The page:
Thursday is the 45th anniversary of Willy Wonka & the Chocolate Factory, and nearly a half-century later, a specter is haunting pop culture.
Gene Wilder deserved an Oscar for this film.
Wilder is one of the greatest comic actors of the 20th century, but his turn as Wonka is one of the most finely-tuned feature-length performances from any actor, ever.
Wilder’s performance in Chocolate Factory careens wildly in tone, veering from charming-if-slightly-off in his first few scenes to downright unhinged and terrifying in the infamous tunnel scene a few scant minutes later.
Wilder’s Wonka was by design unpredictable, but meticulously planned out by the actor. Beating out Fred Astaire and Peter Sellers (Sellers reportedly put in a personal call to Chocolate Factory author Roald Dahl to campaign for the part), among others, for the role, Wilder had a huge hand in developing the character’s appearance and demeanor, only accepting the role on the condition that he could block his character’s entrance thusly:
“When I make my first entrance, I’d like to come out of the door carrying a cane and then walk toward the crowd with a limp. After the crowd sees Willy Wonka is a cripple, they all whisper to themselves and then become deathly quiet. As I walk toward them, my cane sinks into one of the cobblestones I’m walking on and stands straight up, by itself; but I keep on walking, until I realize that I no longer have my cane. I start to fall forward, and just before I hit the ground, I do a beautiful forward somersault and bounce back up, to great applause.”
And that is exactly what happens. Wilder’s reasoning being “from that time on, no one will know if I’m lying or telling the truth.” His attention to detail and control over the character extended to the sartorial: He had ideas about the fit and color of everything from Wonka’s pants, jacket and iconic hat: “The hat is terrific,” read one of his notes, “but making it two inches shorter would make it more special.” (I like to imagine this kind of micromanagement was simply Wilder’s way of getting deeply into character, and that he was messing with the wardrobe department and the rest of the cast and crew.)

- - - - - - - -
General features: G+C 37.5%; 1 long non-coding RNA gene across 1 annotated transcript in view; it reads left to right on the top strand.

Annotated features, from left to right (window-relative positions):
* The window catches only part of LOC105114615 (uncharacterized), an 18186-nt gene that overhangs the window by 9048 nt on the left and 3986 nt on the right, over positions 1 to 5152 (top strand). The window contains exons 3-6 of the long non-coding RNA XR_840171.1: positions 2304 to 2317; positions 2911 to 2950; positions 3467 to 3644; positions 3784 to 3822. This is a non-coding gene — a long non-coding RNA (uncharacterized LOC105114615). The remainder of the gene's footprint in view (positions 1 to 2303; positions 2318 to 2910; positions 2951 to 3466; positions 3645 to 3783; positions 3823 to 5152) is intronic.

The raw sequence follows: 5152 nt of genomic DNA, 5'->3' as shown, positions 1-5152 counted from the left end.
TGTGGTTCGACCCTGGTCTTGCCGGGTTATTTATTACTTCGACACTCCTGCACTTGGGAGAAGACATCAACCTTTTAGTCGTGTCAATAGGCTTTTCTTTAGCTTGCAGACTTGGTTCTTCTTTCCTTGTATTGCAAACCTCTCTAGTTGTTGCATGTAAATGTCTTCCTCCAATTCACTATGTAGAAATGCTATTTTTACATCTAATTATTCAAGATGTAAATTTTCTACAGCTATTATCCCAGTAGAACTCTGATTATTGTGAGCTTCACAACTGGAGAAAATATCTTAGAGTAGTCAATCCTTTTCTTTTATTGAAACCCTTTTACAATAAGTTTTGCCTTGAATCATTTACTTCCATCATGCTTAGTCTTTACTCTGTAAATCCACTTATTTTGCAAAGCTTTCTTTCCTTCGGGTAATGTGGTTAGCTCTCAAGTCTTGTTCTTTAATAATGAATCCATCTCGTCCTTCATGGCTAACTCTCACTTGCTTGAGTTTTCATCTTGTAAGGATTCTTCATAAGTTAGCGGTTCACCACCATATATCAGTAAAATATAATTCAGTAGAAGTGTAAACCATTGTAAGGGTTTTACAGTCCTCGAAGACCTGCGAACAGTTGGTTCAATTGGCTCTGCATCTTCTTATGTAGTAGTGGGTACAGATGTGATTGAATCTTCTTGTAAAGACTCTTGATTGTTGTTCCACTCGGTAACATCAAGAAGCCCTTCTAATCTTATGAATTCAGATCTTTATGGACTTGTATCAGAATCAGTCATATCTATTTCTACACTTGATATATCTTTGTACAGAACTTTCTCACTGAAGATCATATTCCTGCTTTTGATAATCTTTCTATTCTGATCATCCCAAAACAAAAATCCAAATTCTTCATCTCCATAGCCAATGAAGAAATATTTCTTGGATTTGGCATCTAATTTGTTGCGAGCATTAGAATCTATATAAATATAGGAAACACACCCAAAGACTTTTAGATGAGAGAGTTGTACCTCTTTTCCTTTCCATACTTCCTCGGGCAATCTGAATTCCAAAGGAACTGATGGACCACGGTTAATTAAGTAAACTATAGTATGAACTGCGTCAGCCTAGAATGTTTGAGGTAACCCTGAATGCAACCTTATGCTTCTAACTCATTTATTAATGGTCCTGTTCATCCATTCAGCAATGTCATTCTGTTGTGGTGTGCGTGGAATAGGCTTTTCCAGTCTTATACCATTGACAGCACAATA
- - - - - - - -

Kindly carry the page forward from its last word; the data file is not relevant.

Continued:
Johnny Depp said he drew inspiration from game show and children’s hosts like Captain Kangaroo and Mr. Rogers for his 2005 portrayal of Wonka, saying “they put on a mask to get that all-important positive smile.” But that’s what’s so amazing about Wilder’s depiction of the character: There’s no artifice to it. Every moment seems completely unforced and natural, even though the mood swings and shifts he takes the character through should by all rights feel off. Consider this scene:
Listen to the weight, the profound fatigue Wilder imbues the line, “So shines a good deed in a weary world” with. Following his explosive outburst a few seconds earlier, it’s amazing he manages to bookend that weltschmerz with the hope that radiates through his next line: “Charlie?”
In 1972, the Academy Award for Best Actor went to Gene Hackman for The French Connection. The French Connection is obviously an incredible film and Hackman’s performance is justifiably praised as well, but I just don’t think he demonstrates the range Wilder does. Hackman’s “Popeye” Doyle has two modes throughout The French Connection: Grimly determined and maniacally determined. Plus, that’s not even him driving that car! (Please note sarcasm.)
The rest of the actors nominated for Best Actor – Peter Finch, Walter Matthau, George C. Scott and Chaim Topol, for Sunday Bloody Sunday, Kotch, The Hospital and Fiddler on the Roof, respectively – all did their finest work in other movies. Chocolate Factory was nominated for an Academy Award, but it was for the film’s score. Wilder was nominated for a Golden Globe for best actor in a musical or comedy, but lost to Topol. Now, removing Fiddler‘s larger place in pop culture history, have any of these films or performances resonated in the same way as Willy Wonka? I would assert that they have not. By way of comparison, of the other films populating the Oscar Best Actor list that year, only The Hospital has been placed on the Library of Congress’s National Film Registry alongside Wonka. (But how many generations of parents and children remember that film? Just saying.)
Considering that the film has been compared by some cult fans to Saw (with candy), the fact that Wilder’s Wonka is viewed so warmly is a real feat. It belongs on a shortlist of the best performances of all time, and nothing about that is pure imagination.